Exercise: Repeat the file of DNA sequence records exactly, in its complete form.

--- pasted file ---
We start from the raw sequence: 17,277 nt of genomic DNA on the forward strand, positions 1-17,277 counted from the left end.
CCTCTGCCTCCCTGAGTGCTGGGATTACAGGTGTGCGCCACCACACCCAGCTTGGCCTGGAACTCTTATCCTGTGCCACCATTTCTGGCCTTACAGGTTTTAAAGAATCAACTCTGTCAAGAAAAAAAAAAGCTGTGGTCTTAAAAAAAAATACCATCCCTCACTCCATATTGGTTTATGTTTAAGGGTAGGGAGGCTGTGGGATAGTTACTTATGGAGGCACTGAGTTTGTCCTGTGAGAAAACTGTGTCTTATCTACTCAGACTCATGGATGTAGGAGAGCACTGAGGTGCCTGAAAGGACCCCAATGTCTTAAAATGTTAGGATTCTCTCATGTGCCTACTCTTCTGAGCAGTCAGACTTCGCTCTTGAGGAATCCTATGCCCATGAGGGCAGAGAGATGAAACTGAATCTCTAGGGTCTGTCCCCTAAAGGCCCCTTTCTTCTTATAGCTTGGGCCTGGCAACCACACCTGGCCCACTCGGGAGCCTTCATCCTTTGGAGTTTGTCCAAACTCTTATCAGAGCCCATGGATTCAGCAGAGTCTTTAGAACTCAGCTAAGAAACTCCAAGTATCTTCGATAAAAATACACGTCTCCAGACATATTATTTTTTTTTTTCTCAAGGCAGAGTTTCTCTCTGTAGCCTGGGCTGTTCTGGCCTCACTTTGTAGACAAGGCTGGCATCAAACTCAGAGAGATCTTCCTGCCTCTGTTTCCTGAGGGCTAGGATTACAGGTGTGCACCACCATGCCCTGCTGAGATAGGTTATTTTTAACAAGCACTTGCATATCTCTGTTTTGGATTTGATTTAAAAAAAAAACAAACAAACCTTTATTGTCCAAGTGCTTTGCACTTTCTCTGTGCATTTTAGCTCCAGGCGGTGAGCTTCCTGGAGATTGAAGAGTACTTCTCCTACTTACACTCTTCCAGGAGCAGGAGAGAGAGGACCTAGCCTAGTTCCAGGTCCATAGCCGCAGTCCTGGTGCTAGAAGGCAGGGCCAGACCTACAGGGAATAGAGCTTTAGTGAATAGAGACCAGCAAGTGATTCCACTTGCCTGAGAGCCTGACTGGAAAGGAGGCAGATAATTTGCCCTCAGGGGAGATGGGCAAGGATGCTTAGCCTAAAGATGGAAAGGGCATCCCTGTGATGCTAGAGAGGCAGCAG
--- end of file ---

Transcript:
We start from the raw sequence: 17,277 nt of genomic DNA on the forward strand, positions 1-17,277 counted from the left end.
CCTCTGCCTCCCTGAGTGCTGGGATTACAGGTGTGCGCCACCACACCCAGCTTGGCCTGGAACTCTTATCCTGTGCCACCATTTCTGGCCTTACAGGTTTTAAAGAATCAACTCTGTCAAGAAAAAAAAAAGCTGTGGTCTTAAAAAAAAATACCATCCCTCACTCCATATTGGTTTATGTTTAAGGGTAGGGAGGCTGTGGGATAGTTACTTATGGAGGCACTGAGTTTGTCCTGTGAGAAAACTGTGTCTTATCTACTCAGACTCATGGATGTAGGAGAGCACTGAGGTGCCTGAAAGGACCCCAATGTCTTAAAATGTTAGGATTCTCTCATGTGCCTACTCTTCTGAGCAGTCAGACTTCGCTCTTGAGGAATCCTATGCCCATGAGGGCAGAGAGATGAAACTGAATCTCTAGGGTCTGTCCCCTAAAGGCCCCTTTCTTCTTATAGCTTGGGCCTGGCAACCACACCTGGCCCACTCGGGAGCCTTCATCCTTTGGAGTTTGTCCAAACTCTTATCAGAGCCCATGGATTCAGCAGAGTCTTTAGAACTCAGCTAAGAAACTCCAAGTATCTTCGATAAAAATACACGTCTCCAGACATATTATTTTTTTTTTTCTCAAGGCAGAGTTTCTCTCTGTAGCCTGGGCTGTTCTGGCCTCACTTTGTAGACAAGGCTGGCATCAAACTCAGAGAGATCTTCCTGCCTCTGTTTCCTGAGGGCTAGGATTACAGGTGTGCACCACCATGCCCTGCTGAGATAGGTTATTTTTAACAAGCACTTGCATATCTCTGTTTTGGATTTGATTTAAAAAAAAAACAAACAAACCTTTATTGTCCAAGTGCTTTGCACTTTCTCTGTGCATTTTAGCTCCAGGCGGTGAGCTTCCTGGAGATTGAAGAGTACTTCTCCTACTTACACTCTTCCAGGAGCAGGAGAGAGAGGACCTAGCCTAGTTCCAGGTCCATAGCCGCAGTCCTGGTGCTAGAAGGCAGGGCCAGACCTACAGGGAATAGAGCTTTAGTGAATAGAGACCAGCAAGTGATTCCACTTGCCTGAGAGCCTGACTGGAAAGGAGGCAGATAATTTGCCCTCAGGGGAGATGGGCAAGGATGCTTAGCCTAAAGATGGAAAGGGCATCCCTGTGATGCTAGAGAGGCAGCAG